“Another time, there was a whole week of dancing at the Normanton races. Every night, raising funds for different charities. There were two full days of racing, fifteen horses.” The events were sometimes embellished with drama. “At one of the race meetings,” she recalls, “somebody had poisoned one of the horses.The stock inspector from Gregory was able to cure him and then that horse went on to win a race following.”
She sighs. “Oh Yeah. They were good years.” …Good years that reflected socially different ways.
“Back then, we used to visit with our neighbours… ride over to Augustus (Downs) for the day. Every New Years Day we’d go to the “Fourteen Mile”… always a picnic on New Years Day… and we’d get together with our neighbours from Augustus and Lorraine. Sometimes, when the river was in flood, we’d have to swim across. Frank was a good swimmer and we’d put all the food in a wash tub and he’d swim it across. We’d play cricket and swim and enjoy the food. It was good.”
Not so good are memories of six weeks without mail. The Wet season floods meant that roads to Nardoo were cut off. For the duration of “The Wet”, there was the underlying knowledge that in an emergency, communication and access to immediate help was almost nonexistent.
That was to change.
1945, the year John Webber was born, brought the advent of wireless/radio telephones and peace of mind for the cattle station community… a significant point in the history of the Outback.
Mellish Park was bought, sold and bought again by the Webbers, and Ethleen cherishes memories of time spent at ‘Mellish’ when the muster was on. “I used to love coming up here,” she shares. “We’d have to get across Scrubby Creek and Firey Creek… always got bogged at those two. Took all day to get here (a distance of 94km’s). The young ones loved coming here to muster and chase the wild bulls… there were a lot of wild bulls in this country.”
In 1984 Ethleen’s forty-four years of a Nardoo lifestyle absorbed and loved, ended, and she ‘retired’ and moved to Brisbane. However, her enthusiasm and zest for living remained unchanged and she involved herself in other pursuits, including membership in the Royal Flying Doctors Service Auxiliary. She enjoyed the shift from the country to the city and laughingly complains, “I’d still be there if I could walk!”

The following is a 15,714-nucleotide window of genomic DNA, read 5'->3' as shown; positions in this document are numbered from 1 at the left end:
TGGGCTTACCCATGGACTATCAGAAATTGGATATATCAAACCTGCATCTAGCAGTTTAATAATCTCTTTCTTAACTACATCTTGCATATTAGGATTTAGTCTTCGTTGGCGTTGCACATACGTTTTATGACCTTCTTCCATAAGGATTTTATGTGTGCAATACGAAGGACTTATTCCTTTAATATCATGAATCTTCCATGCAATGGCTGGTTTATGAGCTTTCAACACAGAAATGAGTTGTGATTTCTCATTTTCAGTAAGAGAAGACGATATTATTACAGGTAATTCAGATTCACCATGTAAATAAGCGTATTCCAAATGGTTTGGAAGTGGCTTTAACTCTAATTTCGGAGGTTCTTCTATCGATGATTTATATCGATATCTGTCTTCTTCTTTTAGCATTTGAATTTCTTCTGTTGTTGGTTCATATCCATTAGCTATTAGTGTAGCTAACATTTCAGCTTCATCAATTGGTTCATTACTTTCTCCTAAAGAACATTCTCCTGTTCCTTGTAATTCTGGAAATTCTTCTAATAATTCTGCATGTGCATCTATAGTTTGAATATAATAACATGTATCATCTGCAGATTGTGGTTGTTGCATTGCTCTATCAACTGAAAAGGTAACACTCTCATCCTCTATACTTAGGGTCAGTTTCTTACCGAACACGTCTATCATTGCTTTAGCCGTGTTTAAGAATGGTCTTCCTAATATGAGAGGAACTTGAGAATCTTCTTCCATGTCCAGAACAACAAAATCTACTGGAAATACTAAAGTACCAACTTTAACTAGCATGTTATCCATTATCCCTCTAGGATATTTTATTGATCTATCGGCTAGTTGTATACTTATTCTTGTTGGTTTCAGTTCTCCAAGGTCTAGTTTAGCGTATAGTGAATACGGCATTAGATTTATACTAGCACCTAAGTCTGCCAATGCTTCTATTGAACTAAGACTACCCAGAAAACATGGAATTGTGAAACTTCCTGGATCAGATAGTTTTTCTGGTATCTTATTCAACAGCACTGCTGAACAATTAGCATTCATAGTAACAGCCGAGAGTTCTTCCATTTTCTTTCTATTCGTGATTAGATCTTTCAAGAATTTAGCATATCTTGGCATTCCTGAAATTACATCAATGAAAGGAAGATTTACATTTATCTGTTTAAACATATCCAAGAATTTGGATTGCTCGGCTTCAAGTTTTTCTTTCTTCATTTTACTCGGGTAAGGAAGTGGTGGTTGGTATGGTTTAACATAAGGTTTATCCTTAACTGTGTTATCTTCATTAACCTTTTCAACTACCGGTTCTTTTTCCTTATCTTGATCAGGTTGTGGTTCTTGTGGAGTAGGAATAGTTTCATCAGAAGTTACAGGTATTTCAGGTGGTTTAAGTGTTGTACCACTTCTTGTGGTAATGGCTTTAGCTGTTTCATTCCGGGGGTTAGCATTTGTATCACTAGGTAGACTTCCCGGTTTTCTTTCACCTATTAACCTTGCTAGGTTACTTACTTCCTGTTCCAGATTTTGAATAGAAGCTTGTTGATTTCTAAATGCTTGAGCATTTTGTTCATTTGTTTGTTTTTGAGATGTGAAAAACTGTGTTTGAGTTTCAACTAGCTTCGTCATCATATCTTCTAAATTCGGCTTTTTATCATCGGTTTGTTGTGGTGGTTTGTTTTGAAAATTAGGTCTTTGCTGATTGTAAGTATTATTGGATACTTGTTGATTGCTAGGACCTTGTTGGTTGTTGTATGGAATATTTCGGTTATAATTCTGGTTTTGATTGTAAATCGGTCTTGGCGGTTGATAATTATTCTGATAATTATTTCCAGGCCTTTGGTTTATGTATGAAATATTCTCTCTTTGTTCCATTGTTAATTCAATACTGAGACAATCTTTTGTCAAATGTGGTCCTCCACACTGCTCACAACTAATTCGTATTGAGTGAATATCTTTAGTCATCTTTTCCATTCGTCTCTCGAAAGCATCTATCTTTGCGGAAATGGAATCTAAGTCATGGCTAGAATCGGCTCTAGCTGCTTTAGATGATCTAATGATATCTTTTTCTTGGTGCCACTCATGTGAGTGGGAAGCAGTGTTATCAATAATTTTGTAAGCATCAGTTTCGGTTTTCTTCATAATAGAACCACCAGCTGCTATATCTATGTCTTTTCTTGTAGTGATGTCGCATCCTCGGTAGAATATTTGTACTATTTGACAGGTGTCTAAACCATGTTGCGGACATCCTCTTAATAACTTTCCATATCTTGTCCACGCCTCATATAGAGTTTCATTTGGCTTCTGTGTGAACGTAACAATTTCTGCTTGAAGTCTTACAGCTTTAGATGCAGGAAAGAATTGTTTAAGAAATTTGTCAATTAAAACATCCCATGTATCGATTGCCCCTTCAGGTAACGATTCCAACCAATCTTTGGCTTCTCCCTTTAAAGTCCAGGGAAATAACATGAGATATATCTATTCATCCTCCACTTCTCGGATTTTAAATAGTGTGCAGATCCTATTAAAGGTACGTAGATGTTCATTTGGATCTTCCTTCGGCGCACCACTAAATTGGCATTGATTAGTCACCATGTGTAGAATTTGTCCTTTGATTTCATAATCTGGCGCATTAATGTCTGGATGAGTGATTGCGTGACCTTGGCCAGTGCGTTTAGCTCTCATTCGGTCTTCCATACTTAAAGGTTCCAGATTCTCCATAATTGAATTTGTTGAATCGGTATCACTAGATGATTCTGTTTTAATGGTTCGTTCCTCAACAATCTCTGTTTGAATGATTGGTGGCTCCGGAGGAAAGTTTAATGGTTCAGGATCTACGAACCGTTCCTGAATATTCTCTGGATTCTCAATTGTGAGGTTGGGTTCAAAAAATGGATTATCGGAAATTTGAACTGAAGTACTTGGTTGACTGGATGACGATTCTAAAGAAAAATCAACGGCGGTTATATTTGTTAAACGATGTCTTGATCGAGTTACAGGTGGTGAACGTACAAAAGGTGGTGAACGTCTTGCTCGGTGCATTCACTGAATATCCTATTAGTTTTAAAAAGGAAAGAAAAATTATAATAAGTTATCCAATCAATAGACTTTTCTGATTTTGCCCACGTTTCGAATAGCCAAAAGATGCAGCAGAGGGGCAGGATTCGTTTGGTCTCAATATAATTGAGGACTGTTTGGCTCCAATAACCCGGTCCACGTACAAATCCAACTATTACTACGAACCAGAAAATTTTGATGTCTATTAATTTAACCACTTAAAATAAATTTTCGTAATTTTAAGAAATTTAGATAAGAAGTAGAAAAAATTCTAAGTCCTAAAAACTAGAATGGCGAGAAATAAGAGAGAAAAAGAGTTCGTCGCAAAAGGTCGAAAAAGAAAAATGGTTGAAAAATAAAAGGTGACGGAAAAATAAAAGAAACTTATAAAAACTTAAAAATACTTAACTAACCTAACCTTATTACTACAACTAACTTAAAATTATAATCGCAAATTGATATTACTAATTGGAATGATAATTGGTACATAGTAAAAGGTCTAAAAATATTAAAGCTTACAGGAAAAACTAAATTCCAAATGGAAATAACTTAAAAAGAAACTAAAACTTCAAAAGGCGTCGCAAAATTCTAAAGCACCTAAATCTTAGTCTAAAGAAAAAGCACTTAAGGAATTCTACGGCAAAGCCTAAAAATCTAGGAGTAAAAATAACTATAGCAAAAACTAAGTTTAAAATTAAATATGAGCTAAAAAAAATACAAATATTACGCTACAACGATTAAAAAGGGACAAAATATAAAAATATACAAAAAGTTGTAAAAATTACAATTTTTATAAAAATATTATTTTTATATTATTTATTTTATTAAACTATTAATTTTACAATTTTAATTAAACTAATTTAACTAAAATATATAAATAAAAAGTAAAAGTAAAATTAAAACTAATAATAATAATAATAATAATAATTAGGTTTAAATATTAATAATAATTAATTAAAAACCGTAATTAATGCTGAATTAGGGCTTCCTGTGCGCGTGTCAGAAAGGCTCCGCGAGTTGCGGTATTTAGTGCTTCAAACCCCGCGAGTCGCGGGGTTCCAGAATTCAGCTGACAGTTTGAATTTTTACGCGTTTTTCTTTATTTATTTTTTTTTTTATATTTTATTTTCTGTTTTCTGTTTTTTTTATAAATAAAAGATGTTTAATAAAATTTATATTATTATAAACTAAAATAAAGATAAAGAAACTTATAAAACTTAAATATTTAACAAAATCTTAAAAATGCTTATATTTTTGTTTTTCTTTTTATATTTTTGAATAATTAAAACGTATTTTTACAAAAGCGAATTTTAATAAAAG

In 2012 she was welcomed back by Al and Bev and family; …it was a return to country and family she’d known and loved for all those years. The situation is now reversed. The family Boarder cared for, so many years ago, are now caring for her and she and Eileen are grateful – particularly for Bev’s generous attention. Ethleen is able to participate in the lives of Al and Bev’s children, and their children, and she enjoys being a part of their achievements. That’s the here and now and she’s content.
She is however, convinced that the years of her youth “were good years,” and quietly concludes, “We lived in the best of times.”
Article by Helen Kent
“Ethleen Burnett, Mellish Park Station, Western Gulf, Qld, 2014”
1) Ethleen Burnett, 2014
2) Burnett Family
3) Lorraine Station Homestead, 1930s
4) Ethleen collecting mail from the mailbox six miles from Nardoo Station
5) Ethleen Burnett, Boarding School, 1936.
6) Nardoo Station
7) Ethleen dressed for the races, 1941
8) Nardoo race horses
9) Picnic at Fourteen Mile, Leichhardt River
10) Looking along road towards house
11) How we got our mail in 1950’s flood
12) Ethleen, early 20s, Ready for mustering